Union workers striking at General Motors and the ongoing push for a higher minimum wage may be a sign of a new era of worker activism.

Workforce and labor expert Carl Van Horn says "even though profits of companies have been going up, people's paychecks haven't been going up accordingly."

Van Horn is the director and distinguished professor of public policy at the Rutgers John J. Heldrich Center for Workforce Development.

"What's happened is a lot of workers, whether they're a union or non-union, have begun to say, 'where's our share of this pie?' And so what you're seeing is they're in a better position, they're feeling more stable and able to leave the job if they don't succeed."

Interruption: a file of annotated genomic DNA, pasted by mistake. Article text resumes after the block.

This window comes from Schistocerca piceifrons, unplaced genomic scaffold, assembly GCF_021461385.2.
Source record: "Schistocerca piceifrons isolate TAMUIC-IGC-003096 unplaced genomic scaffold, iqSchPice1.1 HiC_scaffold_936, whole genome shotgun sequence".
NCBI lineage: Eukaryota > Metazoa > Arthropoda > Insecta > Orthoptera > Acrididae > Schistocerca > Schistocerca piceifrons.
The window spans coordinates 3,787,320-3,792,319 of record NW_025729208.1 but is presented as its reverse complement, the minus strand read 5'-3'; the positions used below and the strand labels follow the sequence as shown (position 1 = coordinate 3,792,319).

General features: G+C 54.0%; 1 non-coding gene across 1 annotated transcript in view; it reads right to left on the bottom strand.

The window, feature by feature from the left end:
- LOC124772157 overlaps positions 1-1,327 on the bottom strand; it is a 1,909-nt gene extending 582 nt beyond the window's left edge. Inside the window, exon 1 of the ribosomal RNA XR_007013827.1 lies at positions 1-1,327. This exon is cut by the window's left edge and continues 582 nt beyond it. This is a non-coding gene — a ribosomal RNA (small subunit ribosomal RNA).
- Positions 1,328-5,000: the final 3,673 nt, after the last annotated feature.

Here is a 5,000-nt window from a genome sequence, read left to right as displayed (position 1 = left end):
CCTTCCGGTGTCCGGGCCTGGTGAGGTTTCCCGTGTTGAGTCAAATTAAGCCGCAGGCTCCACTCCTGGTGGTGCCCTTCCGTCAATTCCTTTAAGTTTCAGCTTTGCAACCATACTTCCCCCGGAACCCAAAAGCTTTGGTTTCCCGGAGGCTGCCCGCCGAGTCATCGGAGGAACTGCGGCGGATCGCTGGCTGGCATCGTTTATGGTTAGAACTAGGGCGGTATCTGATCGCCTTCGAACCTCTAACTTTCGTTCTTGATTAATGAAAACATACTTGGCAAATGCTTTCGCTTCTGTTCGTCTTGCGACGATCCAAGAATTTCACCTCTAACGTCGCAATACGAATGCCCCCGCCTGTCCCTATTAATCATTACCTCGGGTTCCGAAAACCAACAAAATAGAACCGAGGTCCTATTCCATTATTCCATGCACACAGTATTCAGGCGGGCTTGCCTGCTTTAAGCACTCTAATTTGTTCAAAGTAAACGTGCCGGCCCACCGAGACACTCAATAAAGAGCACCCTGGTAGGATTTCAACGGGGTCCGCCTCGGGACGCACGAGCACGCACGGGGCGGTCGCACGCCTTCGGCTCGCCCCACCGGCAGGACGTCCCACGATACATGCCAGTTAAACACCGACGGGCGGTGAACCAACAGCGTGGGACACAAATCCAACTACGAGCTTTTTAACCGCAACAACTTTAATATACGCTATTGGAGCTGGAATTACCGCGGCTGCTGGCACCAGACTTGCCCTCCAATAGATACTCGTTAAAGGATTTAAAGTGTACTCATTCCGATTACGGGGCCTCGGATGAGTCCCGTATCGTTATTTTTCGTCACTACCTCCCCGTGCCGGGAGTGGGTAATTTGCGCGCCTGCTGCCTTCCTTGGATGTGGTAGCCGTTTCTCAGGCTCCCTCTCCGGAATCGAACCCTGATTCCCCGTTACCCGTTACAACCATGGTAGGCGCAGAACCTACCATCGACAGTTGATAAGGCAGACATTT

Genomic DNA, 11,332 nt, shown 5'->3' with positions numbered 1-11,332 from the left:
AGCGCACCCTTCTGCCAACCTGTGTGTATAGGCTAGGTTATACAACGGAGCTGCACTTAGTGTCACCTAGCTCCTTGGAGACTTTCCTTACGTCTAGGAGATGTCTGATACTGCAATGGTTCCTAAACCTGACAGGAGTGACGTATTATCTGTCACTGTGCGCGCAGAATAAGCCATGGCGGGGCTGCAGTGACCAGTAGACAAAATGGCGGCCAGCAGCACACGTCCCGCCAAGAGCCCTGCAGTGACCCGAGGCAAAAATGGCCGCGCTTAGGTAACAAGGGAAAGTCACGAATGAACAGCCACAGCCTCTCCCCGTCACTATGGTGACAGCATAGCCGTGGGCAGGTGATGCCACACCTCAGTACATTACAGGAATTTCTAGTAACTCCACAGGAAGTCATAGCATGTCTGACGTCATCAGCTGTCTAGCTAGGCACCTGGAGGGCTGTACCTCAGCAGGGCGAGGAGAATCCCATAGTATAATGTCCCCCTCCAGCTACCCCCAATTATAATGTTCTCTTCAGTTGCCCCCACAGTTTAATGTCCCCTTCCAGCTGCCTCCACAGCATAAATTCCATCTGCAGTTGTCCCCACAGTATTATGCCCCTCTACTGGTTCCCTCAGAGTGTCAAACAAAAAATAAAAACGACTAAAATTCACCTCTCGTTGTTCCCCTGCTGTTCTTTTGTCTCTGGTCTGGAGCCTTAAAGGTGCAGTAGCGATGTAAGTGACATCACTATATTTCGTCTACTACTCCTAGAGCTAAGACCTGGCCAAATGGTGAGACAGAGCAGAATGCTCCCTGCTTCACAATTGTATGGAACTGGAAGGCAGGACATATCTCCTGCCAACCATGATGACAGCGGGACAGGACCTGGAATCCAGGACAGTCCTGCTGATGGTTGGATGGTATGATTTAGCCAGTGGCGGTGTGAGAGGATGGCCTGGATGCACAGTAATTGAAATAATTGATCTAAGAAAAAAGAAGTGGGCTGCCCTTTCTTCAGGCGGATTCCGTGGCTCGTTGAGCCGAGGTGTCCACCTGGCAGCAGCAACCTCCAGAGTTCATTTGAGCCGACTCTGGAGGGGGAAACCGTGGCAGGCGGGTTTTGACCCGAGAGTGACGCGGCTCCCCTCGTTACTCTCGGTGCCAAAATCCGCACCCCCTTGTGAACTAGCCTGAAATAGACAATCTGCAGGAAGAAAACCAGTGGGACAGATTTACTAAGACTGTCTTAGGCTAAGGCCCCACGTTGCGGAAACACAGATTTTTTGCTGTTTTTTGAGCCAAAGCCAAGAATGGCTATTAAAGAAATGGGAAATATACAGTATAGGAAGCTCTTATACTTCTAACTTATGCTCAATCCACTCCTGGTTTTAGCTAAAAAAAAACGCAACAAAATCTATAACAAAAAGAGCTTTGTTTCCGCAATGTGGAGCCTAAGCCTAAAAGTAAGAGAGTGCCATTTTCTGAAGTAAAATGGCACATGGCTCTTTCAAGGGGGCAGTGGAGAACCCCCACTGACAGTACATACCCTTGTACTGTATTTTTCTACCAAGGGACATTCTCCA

Van Horn also points out that the booming economy has emboldened some workers, union and non-union, to at least consider greener pastures.

"During the depths of the recession, there were six applicants for every job opening. Today there are more job openings than there are applicants," he said.

And he says there's also a push by some part-timers to be treated more like full time employees.

Joe Cutter is the senior news anchor on New Jersey 101.5

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